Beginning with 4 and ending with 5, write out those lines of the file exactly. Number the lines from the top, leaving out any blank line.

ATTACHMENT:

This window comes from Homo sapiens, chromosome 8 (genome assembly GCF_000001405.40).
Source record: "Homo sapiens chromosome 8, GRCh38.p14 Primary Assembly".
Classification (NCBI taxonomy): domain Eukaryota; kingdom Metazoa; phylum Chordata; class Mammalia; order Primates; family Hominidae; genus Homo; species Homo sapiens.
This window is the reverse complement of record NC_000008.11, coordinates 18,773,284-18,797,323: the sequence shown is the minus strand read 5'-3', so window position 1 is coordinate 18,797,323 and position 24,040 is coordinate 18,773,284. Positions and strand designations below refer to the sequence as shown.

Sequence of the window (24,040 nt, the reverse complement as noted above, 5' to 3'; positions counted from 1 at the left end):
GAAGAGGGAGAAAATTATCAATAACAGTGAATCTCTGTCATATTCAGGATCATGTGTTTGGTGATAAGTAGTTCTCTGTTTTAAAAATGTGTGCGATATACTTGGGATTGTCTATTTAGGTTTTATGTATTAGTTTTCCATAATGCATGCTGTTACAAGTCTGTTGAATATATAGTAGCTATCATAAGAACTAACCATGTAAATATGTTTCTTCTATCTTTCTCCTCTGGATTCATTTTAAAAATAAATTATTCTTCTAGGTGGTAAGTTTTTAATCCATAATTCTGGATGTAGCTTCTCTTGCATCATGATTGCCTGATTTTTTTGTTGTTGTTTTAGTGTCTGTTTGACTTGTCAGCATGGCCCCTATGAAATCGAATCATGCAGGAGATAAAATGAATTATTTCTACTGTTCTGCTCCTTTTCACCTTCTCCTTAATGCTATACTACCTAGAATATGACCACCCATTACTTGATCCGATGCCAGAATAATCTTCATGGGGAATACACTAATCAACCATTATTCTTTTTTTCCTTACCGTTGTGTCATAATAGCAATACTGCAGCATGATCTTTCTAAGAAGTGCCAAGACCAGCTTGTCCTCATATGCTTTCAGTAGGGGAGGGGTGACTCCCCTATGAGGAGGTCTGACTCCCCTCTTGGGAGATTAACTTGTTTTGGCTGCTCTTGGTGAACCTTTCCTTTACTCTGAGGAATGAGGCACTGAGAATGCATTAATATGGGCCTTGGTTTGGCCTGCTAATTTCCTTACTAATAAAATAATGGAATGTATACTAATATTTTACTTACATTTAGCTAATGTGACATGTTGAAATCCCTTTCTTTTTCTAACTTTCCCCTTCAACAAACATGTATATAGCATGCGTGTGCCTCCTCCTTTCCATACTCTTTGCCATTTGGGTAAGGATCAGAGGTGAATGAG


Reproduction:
This window is the reverse complement of record NC_000008.11, coordinates 18,773,284-18,797,323: the sequence shown is the minus strand read 5'-3', so window position 1 is coordinate 18,797,323 and position 24,040 is coordinate 18,773,284. Positions and strand designations below refer to the sequence as shown.

Sequence of the window (24,040 nt, the reverse complement as noted above, 5' to 3'; positions counted from 1 at the left end):